Three Simulation Models of Naval Air Defense
Rowe, Neil C.
Calfee, Sharif H.
Hiles, John E.
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Naval air defense is a critical facility for ship survivability and has been subject of a number of studies. We investigate here three different approaches to modeling it with computer software. One approach focuses on the problems of information processing and communication for the air-defense team, and is good for analyzing its efficiency. Another approach focuses on the inference of the nature of observed tracks, and is based on the novel psychological theory of conceptual blending. A third approach uses an expertsystems approach that can learn from experience and be more substantially automated than the other two approaches. Each approach has its own advantages: The first provides insights for organizing and managing air-defense personnel, the second provides insights into cognitive biases in analysis that should be examined during training, and the third suggests a way to mostly automate the airdefense process to save money. This work suggests the value of multiple simulations of the same process when that process is important to understand.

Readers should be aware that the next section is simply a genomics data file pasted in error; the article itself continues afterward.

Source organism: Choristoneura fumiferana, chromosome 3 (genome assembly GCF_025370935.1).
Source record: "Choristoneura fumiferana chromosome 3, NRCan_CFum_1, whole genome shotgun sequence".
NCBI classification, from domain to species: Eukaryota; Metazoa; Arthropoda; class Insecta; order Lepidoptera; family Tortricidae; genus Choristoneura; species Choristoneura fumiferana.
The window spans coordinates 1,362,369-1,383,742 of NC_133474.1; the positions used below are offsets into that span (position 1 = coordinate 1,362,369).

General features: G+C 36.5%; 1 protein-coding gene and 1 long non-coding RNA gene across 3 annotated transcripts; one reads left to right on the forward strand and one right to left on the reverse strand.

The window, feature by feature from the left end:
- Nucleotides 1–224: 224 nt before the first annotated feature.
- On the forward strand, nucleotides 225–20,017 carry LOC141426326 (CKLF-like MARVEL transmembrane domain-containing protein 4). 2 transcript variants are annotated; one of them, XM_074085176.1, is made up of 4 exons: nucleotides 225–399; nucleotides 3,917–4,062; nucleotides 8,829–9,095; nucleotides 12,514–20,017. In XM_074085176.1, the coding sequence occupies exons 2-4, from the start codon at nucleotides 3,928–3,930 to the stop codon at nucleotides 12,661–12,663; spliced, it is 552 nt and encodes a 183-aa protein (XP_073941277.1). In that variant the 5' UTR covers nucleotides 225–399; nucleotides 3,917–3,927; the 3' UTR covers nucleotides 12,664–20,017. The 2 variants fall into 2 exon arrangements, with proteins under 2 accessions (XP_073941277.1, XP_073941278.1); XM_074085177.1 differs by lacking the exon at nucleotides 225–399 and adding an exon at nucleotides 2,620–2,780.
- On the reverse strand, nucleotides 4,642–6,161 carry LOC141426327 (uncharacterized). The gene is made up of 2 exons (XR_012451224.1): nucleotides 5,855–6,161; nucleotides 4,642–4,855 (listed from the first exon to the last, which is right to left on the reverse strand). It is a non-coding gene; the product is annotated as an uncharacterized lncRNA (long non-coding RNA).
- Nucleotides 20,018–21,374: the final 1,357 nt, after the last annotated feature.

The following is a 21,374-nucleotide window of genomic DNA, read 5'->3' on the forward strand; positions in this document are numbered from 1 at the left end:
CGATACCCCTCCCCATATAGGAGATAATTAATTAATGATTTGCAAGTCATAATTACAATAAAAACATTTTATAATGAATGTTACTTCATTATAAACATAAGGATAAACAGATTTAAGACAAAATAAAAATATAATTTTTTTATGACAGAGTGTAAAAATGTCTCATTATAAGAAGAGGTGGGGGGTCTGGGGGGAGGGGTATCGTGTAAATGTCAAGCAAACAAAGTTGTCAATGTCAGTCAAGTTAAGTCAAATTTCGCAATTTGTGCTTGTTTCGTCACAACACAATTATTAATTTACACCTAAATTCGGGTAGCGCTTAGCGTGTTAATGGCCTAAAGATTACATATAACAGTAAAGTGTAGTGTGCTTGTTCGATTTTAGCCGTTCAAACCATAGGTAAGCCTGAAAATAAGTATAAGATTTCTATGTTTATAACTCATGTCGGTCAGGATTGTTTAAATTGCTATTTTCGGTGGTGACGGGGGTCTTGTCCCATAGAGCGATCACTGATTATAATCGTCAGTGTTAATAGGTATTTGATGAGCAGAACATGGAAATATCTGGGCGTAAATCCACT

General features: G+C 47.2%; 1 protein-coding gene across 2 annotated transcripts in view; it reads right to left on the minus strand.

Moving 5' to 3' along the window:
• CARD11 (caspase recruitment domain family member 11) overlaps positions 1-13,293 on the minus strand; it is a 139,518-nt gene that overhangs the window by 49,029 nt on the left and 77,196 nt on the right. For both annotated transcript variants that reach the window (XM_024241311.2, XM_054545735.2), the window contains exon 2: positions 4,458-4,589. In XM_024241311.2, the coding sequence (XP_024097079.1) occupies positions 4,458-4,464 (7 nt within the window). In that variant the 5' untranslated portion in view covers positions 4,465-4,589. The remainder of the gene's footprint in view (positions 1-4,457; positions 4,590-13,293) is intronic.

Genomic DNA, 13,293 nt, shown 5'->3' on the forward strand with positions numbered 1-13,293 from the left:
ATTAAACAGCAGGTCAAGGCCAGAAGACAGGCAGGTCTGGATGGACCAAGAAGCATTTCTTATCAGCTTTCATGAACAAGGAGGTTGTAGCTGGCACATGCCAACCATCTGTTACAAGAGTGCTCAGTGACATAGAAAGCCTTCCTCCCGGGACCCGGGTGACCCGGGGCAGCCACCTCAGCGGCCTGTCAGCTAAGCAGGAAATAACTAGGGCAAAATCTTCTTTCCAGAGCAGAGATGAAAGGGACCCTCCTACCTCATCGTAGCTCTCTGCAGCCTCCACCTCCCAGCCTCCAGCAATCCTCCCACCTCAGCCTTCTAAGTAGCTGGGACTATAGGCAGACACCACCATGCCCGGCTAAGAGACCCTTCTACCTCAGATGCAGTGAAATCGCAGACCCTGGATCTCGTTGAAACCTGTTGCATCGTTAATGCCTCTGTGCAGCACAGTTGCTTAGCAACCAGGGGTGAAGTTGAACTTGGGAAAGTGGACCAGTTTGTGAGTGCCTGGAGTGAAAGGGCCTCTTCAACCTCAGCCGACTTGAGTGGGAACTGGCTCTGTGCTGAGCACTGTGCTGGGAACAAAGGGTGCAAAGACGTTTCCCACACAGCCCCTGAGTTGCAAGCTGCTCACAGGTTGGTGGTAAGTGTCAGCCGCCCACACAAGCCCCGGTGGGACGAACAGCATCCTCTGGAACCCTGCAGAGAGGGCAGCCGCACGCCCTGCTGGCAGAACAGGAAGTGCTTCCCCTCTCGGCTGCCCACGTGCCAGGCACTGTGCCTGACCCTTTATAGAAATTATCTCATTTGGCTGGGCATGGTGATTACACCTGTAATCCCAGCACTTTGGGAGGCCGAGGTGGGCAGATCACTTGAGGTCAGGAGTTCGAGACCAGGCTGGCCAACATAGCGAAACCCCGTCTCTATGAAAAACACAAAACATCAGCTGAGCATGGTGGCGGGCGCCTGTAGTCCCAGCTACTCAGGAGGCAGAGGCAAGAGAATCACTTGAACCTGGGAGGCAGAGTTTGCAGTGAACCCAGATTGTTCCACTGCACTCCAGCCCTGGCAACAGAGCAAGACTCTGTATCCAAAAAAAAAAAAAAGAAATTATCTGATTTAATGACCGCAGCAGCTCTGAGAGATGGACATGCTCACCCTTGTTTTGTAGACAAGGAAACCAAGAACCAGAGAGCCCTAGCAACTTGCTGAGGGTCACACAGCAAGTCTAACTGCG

This paper appeared in the Proceedings of the 2005 International Command and Control Research and Technology Symposium, McLean, Virginia, USA.
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